Ecology

Associations

Foodplant / sap sucker
adult of Eurydema oleracea sucks sap of Alliaria petiolata
Other: major host/prey

Animal / predator
nymph of Eurydema oleracea is predator of egg of Insecta

Foodplant / sap sucker
adult of Eurydema oleracea sucks sap of Armoracia rusticana

Foodplant / sap sucker
adult of Eurydema oleracea sucks sap of Raphanus raphanistrum

Foodplant / sap sucker
adult of Eurydema oleracea sucks sap of Brassicaceae

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Molecular Biology and Genetics

Molecular Biology

Statistics of barcoding coverage: Eurydema oleracea

Barcode of Life Data Systems (BOLDS) Stats
Public Records: 0
Specimens with Barcodes: 1
Species With Barcodes: 1
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© Barcode of Life Data Systems

Source: Barcode of Life Data Systems (BOLD)

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Wikipedia

Eurydema oleracea

Eurydema oleracea is a species of shield bug in the Pentatomidae family and is commonly known as the rape bug, the crucifer shield bug, the cabbage bug or the brassica bug.[1]

Morphology and biology[edit]

Eurydema oleracea, white markings

The rape bug has a shiny, flat dark-coloured body about 5–7 millimetres (0.20–0.28 in) long and 4 millimetres (0.16 in) wide. The species has a dark ground colour which is overlain with red, yellow, cream, white or orange markings. There is an oval spot on the top of the mesonotum and one on each of the elytra as well as a longitudinal stripe on the prothorax. In young adults these spots are yellow but change to white or red in older bugs. The colour of the abdomen changes at the same time from buff to black. Such age-specific changes in the imago colouration, are connected with sexual maturation of the bugs and often take place in diapausing imagos at the time they are becoming active again.[2]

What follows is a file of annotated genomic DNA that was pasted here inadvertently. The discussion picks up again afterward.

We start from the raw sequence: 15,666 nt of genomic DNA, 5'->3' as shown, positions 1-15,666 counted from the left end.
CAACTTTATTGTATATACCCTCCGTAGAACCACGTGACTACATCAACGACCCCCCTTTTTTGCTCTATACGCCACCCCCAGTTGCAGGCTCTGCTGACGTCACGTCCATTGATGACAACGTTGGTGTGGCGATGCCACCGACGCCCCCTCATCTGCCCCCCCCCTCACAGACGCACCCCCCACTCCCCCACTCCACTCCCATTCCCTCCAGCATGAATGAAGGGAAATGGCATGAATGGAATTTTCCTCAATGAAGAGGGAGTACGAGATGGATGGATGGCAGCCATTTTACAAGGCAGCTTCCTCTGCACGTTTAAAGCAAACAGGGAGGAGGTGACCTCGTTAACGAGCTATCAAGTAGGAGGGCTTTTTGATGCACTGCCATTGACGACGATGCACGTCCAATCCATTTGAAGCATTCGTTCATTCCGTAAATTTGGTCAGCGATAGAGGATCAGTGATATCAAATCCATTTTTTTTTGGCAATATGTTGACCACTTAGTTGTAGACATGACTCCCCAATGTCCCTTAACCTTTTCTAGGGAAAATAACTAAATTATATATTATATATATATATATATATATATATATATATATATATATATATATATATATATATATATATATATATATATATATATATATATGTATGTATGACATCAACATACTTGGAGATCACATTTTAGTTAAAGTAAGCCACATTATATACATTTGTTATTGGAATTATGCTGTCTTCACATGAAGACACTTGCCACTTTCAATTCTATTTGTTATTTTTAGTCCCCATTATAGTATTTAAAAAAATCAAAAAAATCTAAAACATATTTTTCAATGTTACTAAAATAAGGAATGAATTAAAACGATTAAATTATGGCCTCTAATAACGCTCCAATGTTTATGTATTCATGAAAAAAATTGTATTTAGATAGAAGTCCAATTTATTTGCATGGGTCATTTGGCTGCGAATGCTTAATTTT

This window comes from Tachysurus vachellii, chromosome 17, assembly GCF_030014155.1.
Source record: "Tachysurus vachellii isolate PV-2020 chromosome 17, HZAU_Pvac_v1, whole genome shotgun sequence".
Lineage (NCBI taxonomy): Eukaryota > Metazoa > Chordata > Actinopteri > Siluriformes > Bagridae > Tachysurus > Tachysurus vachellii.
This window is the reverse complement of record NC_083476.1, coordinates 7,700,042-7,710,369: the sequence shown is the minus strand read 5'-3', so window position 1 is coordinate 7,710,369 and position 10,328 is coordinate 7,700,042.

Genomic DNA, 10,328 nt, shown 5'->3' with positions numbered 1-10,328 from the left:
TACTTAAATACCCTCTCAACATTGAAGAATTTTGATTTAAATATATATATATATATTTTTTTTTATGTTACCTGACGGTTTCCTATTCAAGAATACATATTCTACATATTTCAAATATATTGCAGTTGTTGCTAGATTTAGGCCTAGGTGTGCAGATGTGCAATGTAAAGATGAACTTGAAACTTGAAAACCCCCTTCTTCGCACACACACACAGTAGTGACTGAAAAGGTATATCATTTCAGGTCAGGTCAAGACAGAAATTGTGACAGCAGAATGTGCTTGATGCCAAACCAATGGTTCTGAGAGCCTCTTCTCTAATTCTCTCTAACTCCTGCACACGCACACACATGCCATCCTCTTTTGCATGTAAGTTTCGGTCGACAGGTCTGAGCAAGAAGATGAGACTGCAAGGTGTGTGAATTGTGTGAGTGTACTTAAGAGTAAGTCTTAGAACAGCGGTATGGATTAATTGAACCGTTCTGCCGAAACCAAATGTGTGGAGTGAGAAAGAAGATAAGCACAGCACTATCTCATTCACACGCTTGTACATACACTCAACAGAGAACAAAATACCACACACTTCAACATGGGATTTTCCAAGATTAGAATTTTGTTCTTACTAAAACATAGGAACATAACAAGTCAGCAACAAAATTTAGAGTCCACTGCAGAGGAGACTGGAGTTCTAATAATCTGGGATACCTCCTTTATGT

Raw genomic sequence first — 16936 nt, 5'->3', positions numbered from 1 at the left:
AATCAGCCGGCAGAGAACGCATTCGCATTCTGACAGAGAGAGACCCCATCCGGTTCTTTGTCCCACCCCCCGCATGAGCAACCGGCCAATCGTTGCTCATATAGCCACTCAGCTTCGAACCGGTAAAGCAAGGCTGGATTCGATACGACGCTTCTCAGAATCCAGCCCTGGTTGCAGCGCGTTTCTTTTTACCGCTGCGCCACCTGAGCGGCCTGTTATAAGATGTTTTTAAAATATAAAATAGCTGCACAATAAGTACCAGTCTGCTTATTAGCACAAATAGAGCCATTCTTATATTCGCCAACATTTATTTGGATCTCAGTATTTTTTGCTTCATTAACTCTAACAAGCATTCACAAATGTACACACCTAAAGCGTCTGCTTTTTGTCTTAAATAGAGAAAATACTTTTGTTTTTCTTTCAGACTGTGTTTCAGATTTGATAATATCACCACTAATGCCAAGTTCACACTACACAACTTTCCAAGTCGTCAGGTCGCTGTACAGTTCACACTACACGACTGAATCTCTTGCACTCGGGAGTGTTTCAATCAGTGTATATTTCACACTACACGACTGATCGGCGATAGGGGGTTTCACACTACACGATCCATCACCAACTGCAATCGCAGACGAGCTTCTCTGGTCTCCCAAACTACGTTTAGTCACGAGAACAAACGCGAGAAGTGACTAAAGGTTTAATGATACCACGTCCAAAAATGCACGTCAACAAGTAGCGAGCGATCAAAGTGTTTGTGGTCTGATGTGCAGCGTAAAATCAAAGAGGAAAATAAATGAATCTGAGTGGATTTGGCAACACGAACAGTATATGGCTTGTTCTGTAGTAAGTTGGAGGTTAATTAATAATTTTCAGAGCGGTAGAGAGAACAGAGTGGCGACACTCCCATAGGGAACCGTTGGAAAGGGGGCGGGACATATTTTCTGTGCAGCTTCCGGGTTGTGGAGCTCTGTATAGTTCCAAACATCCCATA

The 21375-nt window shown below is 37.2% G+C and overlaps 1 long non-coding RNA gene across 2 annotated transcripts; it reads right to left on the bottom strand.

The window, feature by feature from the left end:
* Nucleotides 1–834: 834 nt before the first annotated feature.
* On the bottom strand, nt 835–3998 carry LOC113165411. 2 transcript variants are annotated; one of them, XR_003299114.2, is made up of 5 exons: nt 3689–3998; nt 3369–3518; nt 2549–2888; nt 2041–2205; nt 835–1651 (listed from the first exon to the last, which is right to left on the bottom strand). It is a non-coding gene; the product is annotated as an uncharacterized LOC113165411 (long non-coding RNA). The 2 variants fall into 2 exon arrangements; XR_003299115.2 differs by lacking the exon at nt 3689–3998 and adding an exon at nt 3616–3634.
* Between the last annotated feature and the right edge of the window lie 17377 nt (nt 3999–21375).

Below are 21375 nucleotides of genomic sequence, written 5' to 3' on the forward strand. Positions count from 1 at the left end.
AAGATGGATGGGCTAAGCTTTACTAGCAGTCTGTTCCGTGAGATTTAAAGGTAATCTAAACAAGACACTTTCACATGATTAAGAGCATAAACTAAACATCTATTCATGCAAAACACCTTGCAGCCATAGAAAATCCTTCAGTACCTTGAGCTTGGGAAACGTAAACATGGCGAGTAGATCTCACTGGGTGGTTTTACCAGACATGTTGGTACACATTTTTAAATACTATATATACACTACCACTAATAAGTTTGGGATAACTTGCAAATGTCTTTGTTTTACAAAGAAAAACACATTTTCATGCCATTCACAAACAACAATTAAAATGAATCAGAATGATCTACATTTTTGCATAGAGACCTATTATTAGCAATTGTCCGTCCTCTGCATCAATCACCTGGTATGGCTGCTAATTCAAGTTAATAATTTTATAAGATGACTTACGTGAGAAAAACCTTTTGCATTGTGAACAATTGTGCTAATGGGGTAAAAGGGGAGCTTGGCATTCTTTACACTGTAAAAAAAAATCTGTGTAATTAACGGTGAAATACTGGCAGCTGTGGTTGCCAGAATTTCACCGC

The eggs are cylindrical, buff coloured with a dark pattern. They are laid on the stems and inflorescences of host plants in batches usually of about twelve eggs in two neat rows. Each female lays sixty to eighty eggs over a period of four to six weeks. The nymph is pale gray with a dark brown pronotum and spots on the dorsal side of the abdomen. It moults five times and the adults and nymphs live quite openly on plants. Adults overwinter, hibernating in leaf debris at the edge of woods or in bushes.[3]

Distribution[edit]

This species has a wide distribution in the eastern Palearctic ecozone. It is found in Western Europe except for northern Scandinavia, Kazakhstan, most of Russia, the mountainous regions of west and central Asia and in North Africa.[3]

Ecology[edit]

Theis species overwinters as an adult, emerging in late spring. There is one generation in the northern part of their range and two in the south. The adults and nymphs are consumers of a wide range of cruciferous plants(Brassicaceae), feeding mainly on the flowering parts. Among cultivated crops the bugs damage cabbage, radish, turnip, rutabaga, horseradish and rape. They can also develop on many species of wild cruciferous plants and on nasturtiums. Natural enemies include a number of species of parasitoid wasps in the family Scelionidae, some species of predatory bugs in the family Nabidae, a rare parasitic fly Clytiomya continua,[1] some spiders and ants. They can be controlled by crop rotation, the destruction of cruciferous weeds and the use of insecticides.[3]

Gallery[edit]

See also[edit]

References[edit]

  1. ^ a b Brickfield's Park
  2. ^ Mikhailov V.K. 1949. Sub-imaginal phase of wing stage and the secondary atypical pigmentation of cuticle in Cabbage bug, Eurydema oleraceum L. In: Reports of Acad. Sci. USSR. V. 64 (6): 877-880 (in Russian).
  3. ^ a b c AgroAtlas
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